“She was preoccupied with obtaining her ‘papers’ and she knew through this criminal case against Ortiz, she could obtain visas for both herself and her daughter,” Beekman said. “On the stand, she denied having any concern with her immigration status, although several witnesses testified having heard her talk repeatedly over the years about her need to find a way to fix her papers.”

The defense also presented testimony of 12 people who were close with the family during the years of the alleged abuse, including friends, family members and roommates, Beekman said. Even Ortiz himself took the stand.

“I just listened to his testimony – I didn’t have a lot of emotion about it,” Larry Dooley, one of the jurors, said last week during a phone interview.

The trial, which was his first as a juror, was difficult, Dooley said. Although he thought Ortiz may have touched the girls, he didn’t think the prosecution was doing a good job of proving it.

“I would’ve loved to ask some questions to clarify things that were never clarified,” he said, but the prosecution wasn’t asking those things.

“I don’t think anybody was happy with the whole situation,” he said. “Was it manufactured? Was it truthful? We didn’t have that level of information.”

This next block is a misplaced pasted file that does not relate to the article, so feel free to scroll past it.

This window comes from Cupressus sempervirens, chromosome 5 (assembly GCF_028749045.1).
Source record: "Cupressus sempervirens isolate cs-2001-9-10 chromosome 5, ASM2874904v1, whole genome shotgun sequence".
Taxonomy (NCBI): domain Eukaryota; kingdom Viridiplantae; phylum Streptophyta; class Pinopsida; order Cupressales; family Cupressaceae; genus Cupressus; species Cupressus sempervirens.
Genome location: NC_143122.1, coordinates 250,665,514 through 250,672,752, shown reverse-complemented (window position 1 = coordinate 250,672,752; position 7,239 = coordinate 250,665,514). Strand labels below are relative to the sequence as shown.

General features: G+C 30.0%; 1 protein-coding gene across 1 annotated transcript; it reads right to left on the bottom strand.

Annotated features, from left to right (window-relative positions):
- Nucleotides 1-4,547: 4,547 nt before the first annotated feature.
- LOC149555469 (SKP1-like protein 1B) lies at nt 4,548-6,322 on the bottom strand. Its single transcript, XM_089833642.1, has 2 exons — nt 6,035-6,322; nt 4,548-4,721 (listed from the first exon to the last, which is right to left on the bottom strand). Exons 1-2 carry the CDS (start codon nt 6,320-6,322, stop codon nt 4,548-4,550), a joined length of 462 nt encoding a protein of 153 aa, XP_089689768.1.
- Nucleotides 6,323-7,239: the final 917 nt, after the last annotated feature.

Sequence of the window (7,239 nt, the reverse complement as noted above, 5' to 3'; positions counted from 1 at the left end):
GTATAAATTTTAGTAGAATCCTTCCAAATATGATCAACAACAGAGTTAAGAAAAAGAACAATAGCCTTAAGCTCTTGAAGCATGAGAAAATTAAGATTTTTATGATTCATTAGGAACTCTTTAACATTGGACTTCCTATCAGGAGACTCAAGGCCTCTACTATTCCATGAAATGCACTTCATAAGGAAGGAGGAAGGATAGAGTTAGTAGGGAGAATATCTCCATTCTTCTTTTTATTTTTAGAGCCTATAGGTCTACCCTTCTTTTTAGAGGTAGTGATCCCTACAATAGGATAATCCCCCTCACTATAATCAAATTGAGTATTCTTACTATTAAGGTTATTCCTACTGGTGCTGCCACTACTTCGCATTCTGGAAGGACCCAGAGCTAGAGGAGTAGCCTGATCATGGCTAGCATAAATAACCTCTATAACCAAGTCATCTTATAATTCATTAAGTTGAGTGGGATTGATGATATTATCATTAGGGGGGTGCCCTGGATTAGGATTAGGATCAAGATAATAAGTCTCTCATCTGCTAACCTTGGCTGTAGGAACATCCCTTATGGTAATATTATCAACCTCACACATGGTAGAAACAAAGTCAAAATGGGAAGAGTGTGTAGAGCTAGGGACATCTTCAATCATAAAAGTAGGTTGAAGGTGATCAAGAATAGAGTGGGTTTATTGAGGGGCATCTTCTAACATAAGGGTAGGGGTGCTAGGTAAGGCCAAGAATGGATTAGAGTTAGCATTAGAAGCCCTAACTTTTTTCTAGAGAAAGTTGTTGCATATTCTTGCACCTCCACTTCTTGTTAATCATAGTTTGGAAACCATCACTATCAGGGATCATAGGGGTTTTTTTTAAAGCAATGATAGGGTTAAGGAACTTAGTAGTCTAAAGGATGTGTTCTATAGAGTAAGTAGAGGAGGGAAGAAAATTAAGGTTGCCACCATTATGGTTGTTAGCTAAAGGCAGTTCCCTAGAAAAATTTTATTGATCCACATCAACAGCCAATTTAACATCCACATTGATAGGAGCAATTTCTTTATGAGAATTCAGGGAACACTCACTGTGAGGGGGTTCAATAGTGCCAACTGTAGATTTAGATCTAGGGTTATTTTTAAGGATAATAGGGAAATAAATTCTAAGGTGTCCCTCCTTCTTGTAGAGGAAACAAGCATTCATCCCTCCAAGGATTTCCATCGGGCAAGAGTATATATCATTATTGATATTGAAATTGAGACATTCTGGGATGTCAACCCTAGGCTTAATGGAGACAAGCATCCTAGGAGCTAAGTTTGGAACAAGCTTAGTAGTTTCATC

“There was still a question,” Dooley said.

“Reasonable doubt is a pretty high burden – no matter how heinous the charges are,” said another juror, Cornel J. Baila.

After a 2 ½-week jury trial, deliberation lasted only a few hours before jurors found Ortiz not guilty on 14 counts of child sexual abuse.

“There’s two ways to look at it,” Baila said. “Something may have happened but you can’t prove it, or nothing happened at all.”

He said that some jurors thought Ortiz did it, others thought he didn’t, but they all agreed on the verdict. The case was not proven beyond a reasonable doubt, he said.